Anderson said the college complied with all state and federal restrictions and reporting conditions each time it made a related-party transaction. The college also followed its own conflict of interest regulations, which require a comparison of a related-party fund’s past performance and terms to similar firms'. The investment must also not comprise more than 10 percent of the college’s overall investments.
Independent groups, including think tanks and student groups, found records of disclosures in The Valley News, a newspaper based in Lebanon, New Hampshire, and the paper of general circulation for Hanover, where Dartmouth is located. The paper has a daily circulation of 18,000, and Joshua Humphreys, a fellow with the Tellus Institute who found several of the notices, said they were not very large. The paper also does not have an online archive of such notices, meaning that any person interested in the college's investments would have to review the paper's physical archives. So despite Dartmouth's national prominence, the notices did not reach a very large number of readers.
Critics have long highlighted transactions between colleges and universities and companies where their board members have some financial interest. But many argue that relationships in the investment world are different. The difference between a construction contract and a hedge fund investment could be several orders of magnitude.
Dartmouth is not alone in facing this criticism. An investigation by Reuters in May noted that Brown University invested in firms with ties to at least half a dozen trustees. Reuters found that other wealthy colleges including the Ivy League institutions, the University of Chicago, and Stanford University, also engaged in transactions with board members’ firms. All of the information collected by Reuters was self-reported by the universities on IRS forms. The institutions Reuters spoke with said they had adequate safeguards in place to prevent conflicts of interest.
Anderson said the investments Dartmouth made in firms where a board member had some financial interest were determined to be the best investment options for the college, and therefore in the best interest of the college. “To forgo investments with a firm simply because a board member has some interest in the firm would be contrary to the best interest of the college,” he said.
Anderson said, but was not able to provide data on deadline to prove, that the investments in related-party firms outperformed the rest of the college’s portfolio, which Anderson takes as proof that the decisions truly were in the college’s best interest and that the decisions were based on merit, rather than some personal connections.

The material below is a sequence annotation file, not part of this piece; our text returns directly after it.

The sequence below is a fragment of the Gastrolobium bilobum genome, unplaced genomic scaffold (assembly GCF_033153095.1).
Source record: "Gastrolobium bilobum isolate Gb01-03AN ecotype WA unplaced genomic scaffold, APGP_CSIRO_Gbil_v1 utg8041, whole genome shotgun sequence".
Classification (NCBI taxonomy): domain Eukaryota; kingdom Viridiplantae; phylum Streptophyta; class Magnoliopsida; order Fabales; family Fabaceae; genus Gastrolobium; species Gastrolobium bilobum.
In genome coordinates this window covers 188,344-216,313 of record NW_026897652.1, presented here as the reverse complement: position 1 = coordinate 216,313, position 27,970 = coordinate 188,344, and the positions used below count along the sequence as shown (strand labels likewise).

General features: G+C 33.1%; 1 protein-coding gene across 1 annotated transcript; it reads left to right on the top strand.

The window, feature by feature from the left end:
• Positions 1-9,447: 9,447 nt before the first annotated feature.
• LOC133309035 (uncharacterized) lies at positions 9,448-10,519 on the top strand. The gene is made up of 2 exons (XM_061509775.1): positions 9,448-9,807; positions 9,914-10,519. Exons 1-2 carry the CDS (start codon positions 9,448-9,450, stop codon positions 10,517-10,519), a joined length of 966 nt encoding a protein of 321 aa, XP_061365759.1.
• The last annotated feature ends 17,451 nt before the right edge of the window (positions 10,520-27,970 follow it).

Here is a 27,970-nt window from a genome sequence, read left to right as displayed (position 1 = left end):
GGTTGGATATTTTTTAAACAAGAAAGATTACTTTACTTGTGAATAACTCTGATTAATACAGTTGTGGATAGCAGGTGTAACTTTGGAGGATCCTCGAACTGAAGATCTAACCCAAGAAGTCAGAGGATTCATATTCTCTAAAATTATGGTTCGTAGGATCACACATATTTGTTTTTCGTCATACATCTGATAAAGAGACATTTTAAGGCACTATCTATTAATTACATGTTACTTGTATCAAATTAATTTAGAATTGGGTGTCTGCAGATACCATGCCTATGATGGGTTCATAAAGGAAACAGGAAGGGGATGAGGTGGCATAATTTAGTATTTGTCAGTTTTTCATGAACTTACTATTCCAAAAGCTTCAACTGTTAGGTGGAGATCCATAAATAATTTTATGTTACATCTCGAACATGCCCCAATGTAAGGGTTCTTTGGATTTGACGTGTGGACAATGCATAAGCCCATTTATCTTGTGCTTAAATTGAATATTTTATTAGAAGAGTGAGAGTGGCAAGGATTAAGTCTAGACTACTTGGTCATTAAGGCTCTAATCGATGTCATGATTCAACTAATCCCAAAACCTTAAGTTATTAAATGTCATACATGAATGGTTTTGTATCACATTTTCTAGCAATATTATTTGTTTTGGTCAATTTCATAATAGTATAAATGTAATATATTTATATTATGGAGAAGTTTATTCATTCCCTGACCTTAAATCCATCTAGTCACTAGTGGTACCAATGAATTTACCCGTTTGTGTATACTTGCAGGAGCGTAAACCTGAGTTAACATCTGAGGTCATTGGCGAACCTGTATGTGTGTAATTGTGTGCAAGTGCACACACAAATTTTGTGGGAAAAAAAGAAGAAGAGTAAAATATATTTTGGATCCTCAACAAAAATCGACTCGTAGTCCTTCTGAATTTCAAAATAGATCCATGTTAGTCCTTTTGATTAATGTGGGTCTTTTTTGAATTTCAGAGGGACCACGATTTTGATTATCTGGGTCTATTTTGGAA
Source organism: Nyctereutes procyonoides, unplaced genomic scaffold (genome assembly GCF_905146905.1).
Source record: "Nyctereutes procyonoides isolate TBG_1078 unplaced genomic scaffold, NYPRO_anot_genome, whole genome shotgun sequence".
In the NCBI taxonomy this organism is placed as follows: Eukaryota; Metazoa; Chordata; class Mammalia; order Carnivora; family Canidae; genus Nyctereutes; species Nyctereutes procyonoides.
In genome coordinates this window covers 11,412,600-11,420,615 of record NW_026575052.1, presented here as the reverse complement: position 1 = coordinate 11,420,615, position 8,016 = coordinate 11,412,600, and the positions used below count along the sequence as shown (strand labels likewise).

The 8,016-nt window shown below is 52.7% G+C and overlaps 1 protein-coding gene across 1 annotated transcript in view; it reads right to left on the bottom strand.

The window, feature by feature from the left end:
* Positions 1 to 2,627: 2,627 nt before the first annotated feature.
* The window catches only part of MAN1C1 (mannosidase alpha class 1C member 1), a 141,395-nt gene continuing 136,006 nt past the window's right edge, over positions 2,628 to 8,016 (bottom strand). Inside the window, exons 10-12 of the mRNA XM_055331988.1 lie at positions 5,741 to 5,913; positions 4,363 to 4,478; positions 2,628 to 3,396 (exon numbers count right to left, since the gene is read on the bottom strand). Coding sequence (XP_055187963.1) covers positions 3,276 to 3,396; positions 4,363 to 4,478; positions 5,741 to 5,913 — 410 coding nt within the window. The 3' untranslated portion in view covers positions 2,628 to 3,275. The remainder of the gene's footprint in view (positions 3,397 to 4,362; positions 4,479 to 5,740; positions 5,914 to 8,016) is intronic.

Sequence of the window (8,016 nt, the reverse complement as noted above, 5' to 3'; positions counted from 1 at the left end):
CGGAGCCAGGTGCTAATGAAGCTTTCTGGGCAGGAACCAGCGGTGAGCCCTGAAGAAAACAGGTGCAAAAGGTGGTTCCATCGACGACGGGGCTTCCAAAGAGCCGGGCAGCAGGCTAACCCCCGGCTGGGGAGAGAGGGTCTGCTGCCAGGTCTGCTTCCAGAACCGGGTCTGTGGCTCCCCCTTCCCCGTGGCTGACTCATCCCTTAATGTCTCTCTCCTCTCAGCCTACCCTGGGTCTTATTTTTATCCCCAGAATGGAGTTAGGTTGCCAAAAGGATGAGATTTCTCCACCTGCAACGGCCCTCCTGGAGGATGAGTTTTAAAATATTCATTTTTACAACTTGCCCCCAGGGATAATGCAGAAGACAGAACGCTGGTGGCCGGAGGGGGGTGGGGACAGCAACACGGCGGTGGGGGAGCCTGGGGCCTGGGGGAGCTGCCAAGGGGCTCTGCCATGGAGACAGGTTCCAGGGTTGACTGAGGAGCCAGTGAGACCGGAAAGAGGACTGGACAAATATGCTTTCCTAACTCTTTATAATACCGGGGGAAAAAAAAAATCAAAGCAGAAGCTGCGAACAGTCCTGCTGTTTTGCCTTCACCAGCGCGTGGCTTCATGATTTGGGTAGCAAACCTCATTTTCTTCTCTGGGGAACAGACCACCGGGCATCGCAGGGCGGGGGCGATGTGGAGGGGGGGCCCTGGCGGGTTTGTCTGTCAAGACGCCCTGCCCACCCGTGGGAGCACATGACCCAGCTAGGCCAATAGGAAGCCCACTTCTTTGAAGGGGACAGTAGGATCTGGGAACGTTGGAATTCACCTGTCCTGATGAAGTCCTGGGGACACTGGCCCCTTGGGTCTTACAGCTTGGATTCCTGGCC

Are There Enough Safeguards?
Critics say the current slate of disclosure requirements do not go far enough. For example, the IRS Form 990 requires institutions to disclose transactions involving board members, but most colleges do not go into as much detail as some interested parties would like. One entry from Dartmouth’s 2009-10 Form 990 lists a $3,503,358 “capital contribution” with “Apollo Investment Fund VI,” and that the interested party is a “Dartmouth Trustee and Apollo Management Officer.” But the listing, like most of the form, does not list the name of the interested person or any details about the transaction’s terms.
Each form also only lists transactions for that fiscal year. If a person wanted to get a full picture of a college’s investments with a specific firm, he or she would have to aggregate many years of transactions. State reporting requirements are similarly limited.
Humphreys, a fellow with the Tellus Institute and the lead author of the 2010 report, said more needs to be disclosed, including the aggregate amount the college has invested in a particular firm and the nature of the investment, such as what the fund is and what fees are charged. The firms in which institutions are investing their endowments, such as hedge funds and private equity groups, often have fewer disclosure requirements than traditional investments. For that reason, the public is generally in the dark about exactly what a college’s money is being invested in and how specific investments are faring. As a result the public is generally incapable of making independent judgments about the wisdom of particular investments.
“Taxpayers are subsidizing these investments,” Humphreys said, referring to the tax-exempt status of non-profit institution endowments. “We should know what we are subsidizing.”
In a report released in April, in which the Tellus Institute looked at the reporting of conflicts of interests by the 20 wealthiest private colleges in Massachusetts on both federal and state forms, the institute said the current system of transparency does not work. “86 percent of the schools reporting potential trustee conflicts in this study provide disclosures of business transactions with related parties that appear in some measure erroneous, problematic or substantially incomplete,” the report states.
Several Massachusetts lawmakers and the Massachusetts chapter of the Service Employees International Union, which represents staff in many of the state’s private and public universities, have pushed a bill in the state legislature that would require greater disclosure of university investments.
While increased reporting requirements might assuage some critics, they won’t mollify all of them.
Even if the transactions are in colleges’ best interests, and even if each college followed proper reporting procedures each time it engaged in such a transaction, many critics say that’s not sufficient. Investments such as the ones Dartmouth are making create the appearance of impropriety, many argue, and there’s no way to eliminate such questions other than refraining from such transactions.
Richard P. Chait, a faculty member at Harvard University’s Graduate School of Education who studies institutional governance, has said repeatedly that the only way colleges and universities can truly avoid allegations of corruption and mismanagement is to almost always avoid doing business with trustees’ companies.